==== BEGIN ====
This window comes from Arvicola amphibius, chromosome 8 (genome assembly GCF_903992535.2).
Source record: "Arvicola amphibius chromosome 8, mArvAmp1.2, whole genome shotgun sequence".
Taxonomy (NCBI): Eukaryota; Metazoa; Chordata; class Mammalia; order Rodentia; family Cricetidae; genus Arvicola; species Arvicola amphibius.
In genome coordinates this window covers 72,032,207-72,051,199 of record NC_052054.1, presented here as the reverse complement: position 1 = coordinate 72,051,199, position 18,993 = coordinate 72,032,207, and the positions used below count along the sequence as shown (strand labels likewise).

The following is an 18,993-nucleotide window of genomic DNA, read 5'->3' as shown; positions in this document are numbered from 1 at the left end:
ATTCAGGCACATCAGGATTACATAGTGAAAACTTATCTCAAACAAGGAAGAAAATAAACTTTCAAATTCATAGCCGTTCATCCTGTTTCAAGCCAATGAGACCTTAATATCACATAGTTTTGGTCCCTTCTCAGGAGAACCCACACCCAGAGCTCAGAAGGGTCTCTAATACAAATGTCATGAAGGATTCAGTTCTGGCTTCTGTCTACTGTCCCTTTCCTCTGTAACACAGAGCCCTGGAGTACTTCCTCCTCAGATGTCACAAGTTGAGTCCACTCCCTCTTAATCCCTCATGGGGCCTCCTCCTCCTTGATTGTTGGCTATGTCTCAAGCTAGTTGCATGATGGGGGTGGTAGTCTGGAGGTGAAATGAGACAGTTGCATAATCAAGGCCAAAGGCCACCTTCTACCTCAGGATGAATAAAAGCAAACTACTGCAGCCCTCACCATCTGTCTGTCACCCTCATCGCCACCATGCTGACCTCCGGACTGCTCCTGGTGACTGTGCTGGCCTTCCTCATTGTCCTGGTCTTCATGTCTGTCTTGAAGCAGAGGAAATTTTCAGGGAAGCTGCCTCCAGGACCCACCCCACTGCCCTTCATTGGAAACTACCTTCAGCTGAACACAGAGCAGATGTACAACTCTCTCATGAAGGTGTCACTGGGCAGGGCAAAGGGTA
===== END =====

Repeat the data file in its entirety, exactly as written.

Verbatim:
This window comes from Arvicola amphibius, chromosome 8 (genome assembly GCF_903992535.2).
Source record: "Arvicola amphibius chromosome 8, mArvAmp1.2, whole genome shotgun sequence".
Taxonomy (NCBI): Eukaryota; Metazoa; Chordata; class Mammalia; order Rodentia; family Cricetidae; genus Arvicola; species Arvicola amphibius.
In genome coordinates this window covers 72,032,207-72,051,199 of record NC_052054.1, presented here as the reverse complement: position 1 = coordinate 72,051,199, position 18,993 = coordinate 72,032,207, and the positions used below count along the sequence as shown (strand labels likewise).

The following is an 18,993-nucleotide window of genomic DNA, read 5'->3' as shown; positions in this document are numbered from 1 at the left end:
ATTCAGGCACATCAGGATTACATAGTGAAAACTTATCTCAAACAAGGAAGAAAATAAACTTTCAAATTCATAGCCGTTCATCCTGTTTCAAGCCAATGAGACCTTAATATCACATAGTTTTGGTCCCTTCTCAGGAGAACCCACACCCAGAGCTCAGAAGGGTCTCTAATACAAATGTCATGAAGGATTCAGTTCTGGCTTCTGTCTACTGTCCCTTTCCTCTGTAACACAGAGCCCTGGAGTACTTCCTCCTCAGATGTCACAAGTTGAGTCCACTCCCTCTTAATCCCTCATGGGGCCTCCTCCTCCTTGATTGTTGGCTATGTCTCAAGCTAGTTGCATGATGGGGGTGGTAGTCTGGAGGTGAAATGAGACAGTTGCATAATCAAGGCCAAAGGCCACCTTCTACCTCAGGATGAATAAAAGCAAACTACTGCAGCCCTCACCATCTGTCTGTCACCCTCATCGCCACCATGCTGACCTCCGGACTGCTCCTGGTGACTGTGCTGGCCTTCCTCATTGTCCTGGTCTTCATGTCTGTCTTGAAGCAGAGGAAATTTTCAGGGAAGCTGCCTCCAGGACCCACCCCACTGCCCTTCATTGGAAACTACCTTCAGCTGAACACAGAGCAGATGTACAACTCTCTCATGAAGGTGTCACTGGGCAGGGCAAAGGGTA